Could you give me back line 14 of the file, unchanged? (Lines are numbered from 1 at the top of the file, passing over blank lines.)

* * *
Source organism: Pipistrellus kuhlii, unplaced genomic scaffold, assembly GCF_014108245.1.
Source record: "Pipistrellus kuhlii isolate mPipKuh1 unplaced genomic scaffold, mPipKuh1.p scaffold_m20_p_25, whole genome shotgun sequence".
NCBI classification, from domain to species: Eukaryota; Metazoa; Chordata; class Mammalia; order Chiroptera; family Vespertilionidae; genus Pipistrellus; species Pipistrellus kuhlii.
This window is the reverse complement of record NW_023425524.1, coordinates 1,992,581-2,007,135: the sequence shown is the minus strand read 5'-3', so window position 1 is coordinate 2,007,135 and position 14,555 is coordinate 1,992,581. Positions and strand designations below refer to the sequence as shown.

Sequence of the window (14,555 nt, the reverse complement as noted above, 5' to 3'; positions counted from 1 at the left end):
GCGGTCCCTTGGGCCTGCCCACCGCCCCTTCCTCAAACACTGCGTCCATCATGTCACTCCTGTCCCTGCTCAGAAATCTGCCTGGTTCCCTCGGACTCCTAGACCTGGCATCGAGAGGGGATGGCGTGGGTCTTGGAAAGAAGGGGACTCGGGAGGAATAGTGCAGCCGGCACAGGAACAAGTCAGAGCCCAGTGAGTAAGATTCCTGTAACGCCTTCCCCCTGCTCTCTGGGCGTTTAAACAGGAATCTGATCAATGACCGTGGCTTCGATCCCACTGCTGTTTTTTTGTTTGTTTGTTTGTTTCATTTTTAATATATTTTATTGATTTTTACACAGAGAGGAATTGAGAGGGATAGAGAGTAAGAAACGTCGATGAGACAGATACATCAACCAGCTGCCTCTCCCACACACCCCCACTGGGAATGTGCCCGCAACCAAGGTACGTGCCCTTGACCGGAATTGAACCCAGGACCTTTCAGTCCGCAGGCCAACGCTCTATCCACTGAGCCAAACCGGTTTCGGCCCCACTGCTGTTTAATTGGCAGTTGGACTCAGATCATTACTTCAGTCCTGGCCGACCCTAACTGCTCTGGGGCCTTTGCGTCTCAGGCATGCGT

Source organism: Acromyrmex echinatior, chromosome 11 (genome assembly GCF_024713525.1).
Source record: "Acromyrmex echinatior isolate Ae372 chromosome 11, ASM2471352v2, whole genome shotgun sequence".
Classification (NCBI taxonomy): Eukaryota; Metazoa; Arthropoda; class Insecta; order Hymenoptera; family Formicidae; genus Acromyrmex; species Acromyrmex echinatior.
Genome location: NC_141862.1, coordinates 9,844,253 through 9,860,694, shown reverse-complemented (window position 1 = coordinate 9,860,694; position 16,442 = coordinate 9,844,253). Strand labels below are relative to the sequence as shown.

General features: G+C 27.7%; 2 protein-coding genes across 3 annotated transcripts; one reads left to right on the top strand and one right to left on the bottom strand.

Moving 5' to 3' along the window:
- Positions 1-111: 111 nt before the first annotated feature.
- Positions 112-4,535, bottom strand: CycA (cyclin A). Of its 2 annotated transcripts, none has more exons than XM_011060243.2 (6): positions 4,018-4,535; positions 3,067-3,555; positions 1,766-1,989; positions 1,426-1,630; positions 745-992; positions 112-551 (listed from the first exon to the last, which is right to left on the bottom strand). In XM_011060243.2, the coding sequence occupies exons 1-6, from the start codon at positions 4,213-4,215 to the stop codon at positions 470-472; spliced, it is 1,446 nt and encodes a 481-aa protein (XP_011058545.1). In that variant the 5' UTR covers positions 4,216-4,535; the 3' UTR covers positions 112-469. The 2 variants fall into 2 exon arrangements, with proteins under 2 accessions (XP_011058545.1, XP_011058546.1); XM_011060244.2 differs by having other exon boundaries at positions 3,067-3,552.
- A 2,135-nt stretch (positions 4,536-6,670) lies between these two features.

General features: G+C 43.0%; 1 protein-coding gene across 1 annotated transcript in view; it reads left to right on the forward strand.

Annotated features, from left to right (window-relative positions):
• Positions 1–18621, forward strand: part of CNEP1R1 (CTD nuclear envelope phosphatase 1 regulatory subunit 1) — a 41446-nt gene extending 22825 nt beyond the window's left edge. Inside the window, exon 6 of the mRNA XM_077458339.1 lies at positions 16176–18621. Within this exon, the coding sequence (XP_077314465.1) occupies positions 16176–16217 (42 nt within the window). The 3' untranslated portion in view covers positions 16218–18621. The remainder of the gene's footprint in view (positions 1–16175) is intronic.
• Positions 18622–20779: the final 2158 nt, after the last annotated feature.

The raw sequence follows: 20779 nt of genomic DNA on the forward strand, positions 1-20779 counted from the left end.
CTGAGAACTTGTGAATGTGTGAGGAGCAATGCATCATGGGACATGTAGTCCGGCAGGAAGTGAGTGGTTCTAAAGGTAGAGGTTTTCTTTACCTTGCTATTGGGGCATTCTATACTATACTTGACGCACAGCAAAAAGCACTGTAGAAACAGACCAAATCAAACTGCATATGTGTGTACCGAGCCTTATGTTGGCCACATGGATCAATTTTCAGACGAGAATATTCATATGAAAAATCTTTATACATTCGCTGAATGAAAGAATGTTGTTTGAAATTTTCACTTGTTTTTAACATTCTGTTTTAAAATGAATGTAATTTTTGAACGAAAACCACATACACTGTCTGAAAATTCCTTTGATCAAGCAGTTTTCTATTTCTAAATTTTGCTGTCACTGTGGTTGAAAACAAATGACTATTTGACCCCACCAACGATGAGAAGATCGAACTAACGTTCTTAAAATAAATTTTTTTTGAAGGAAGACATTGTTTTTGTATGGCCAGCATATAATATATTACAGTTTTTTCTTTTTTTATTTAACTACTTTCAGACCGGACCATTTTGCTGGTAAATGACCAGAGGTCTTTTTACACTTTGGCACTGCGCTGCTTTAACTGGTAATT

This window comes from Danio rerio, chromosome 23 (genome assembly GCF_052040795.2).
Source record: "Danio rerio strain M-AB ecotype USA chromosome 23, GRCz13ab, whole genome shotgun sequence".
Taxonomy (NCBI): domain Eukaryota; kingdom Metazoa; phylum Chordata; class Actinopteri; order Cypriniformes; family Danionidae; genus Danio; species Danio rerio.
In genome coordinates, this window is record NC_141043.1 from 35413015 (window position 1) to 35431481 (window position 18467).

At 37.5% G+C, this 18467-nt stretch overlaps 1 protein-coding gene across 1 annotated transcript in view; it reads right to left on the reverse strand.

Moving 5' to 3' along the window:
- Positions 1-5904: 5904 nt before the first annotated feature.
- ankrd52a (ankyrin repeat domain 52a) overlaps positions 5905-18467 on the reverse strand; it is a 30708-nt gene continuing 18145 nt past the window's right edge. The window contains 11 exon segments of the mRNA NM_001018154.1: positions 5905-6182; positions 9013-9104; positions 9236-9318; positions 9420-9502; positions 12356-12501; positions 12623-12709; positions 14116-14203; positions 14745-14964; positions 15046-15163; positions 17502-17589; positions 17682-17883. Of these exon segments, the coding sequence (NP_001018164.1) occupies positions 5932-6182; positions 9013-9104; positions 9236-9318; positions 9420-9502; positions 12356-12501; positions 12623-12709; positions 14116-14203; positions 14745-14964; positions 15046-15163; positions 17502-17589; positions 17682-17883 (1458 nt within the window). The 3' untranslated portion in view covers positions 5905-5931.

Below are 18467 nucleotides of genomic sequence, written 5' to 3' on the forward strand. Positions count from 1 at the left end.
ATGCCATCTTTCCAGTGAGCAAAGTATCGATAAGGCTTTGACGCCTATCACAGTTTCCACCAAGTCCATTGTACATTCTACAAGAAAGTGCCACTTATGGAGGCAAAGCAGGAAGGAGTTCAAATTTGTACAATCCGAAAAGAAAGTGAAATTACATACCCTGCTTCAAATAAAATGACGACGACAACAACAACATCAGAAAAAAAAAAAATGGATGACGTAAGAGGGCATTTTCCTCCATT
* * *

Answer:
- Positions 112-4,535, bottom strand: CycA (cyclin A). Of its 2 annotated transcripts, none has more exons than XM_011060243.2 (6): positions 4,018-4,535; positions 3,067-3,555; positions 1,766-1,989; positions 1,426-1,630; positions 745-992; positions 112-551 (listed from the first exon to the last, which is right to left on the bottom strand). In XM_011060243.2, the coding sequence occupies exons 1-6, from the start codon at positions 4,213-4,215 to the stop codon at positions 470-472; spliced, it is 1,446 nt and encodes a 481-aa protein (XP_011058545.1). In that variant the 5' UTR covers positions 4,216-4,535; the 3' UTR covers positions 112-469. The 2 variants fall into 2 exon arrangements, with proteins under 2 accessions (XP_011058545.1, XP_011058546.1); XM_011060244.2 differs by having other exon boundaries at positions 3,067-3,552.